Hard Times in Illinois, 1930–1940
A Selection of Documents from the Illinois State Archives

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July 28, 1932


Throughout the summer of 1932 the United Mine Workers of America and the rival Progressive Miners of America were hotly competing for union representation in the state's beleaguered soft coal industry. The exception was in Moweaqua in Shelby County where local miners had joined together to take over the operations of an otherwise defunct coal mine.

The Moweaqua Coal Corporation had been chartered by the state on September 2, 1931 "to carry on the business of coal mining, to sell coal at retail and wholesale." Some thirty-four subscribers had invested $1,562.50 in the company's capital stock. The location and general description of the company's property was listed as "nil." The company failed to pay its franchise tax in 1934 and its charter was dissolved on July 18, 1935.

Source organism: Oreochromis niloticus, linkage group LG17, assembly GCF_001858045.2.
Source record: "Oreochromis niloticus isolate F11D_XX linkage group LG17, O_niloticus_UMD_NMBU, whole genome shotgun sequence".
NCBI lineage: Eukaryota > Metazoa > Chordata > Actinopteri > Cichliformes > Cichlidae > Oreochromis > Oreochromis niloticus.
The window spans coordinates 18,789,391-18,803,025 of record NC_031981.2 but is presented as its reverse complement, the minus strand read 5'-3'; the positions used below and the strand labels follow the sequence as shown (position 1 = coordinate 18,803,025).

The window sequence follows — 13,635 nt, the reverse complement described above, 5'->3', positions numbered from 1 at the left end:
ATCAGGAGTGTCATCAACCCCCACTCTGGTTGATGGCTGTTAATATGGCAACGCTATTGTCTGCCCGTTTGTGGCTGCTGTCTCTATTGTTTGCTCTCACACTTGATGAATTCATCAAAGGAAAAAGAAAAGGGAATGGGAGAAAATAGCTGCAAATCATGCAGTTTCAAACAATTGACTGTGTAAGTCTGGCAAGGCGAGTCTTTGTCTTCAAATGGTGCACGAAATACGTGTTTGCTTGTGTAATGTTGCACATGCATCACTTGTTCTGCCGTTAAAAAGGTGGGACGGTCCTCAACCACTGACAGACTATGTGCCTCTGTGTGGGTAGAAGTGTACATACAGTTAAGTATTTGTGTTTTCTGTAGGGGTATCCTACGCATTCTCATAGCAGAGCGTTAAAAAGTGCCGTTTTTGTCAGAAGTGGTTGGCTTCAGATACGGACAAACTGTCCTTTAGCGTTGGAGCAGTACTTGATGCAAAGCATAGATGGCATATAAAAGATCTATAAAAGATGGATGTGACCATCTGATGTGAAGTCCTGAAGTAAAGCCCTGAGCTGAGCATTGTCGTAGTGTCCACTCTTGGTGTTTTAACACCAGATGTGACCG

In response to this communication Governor Emmerson suggested that the matter be taken up directly with the U.S. Reconstruction Finance Corporation. If the company did qualify for federal aid, the governor would be pleased to offer assistance in the application process.

Points to Consider

Which two things was J. F. Hickman asking Governor Emmerson to do?

What had the coal miners of Moweaqua done in 1931?

Locate Moweaqua on a map.

What is socialism? How do the circumstances described in this document resemble that system?

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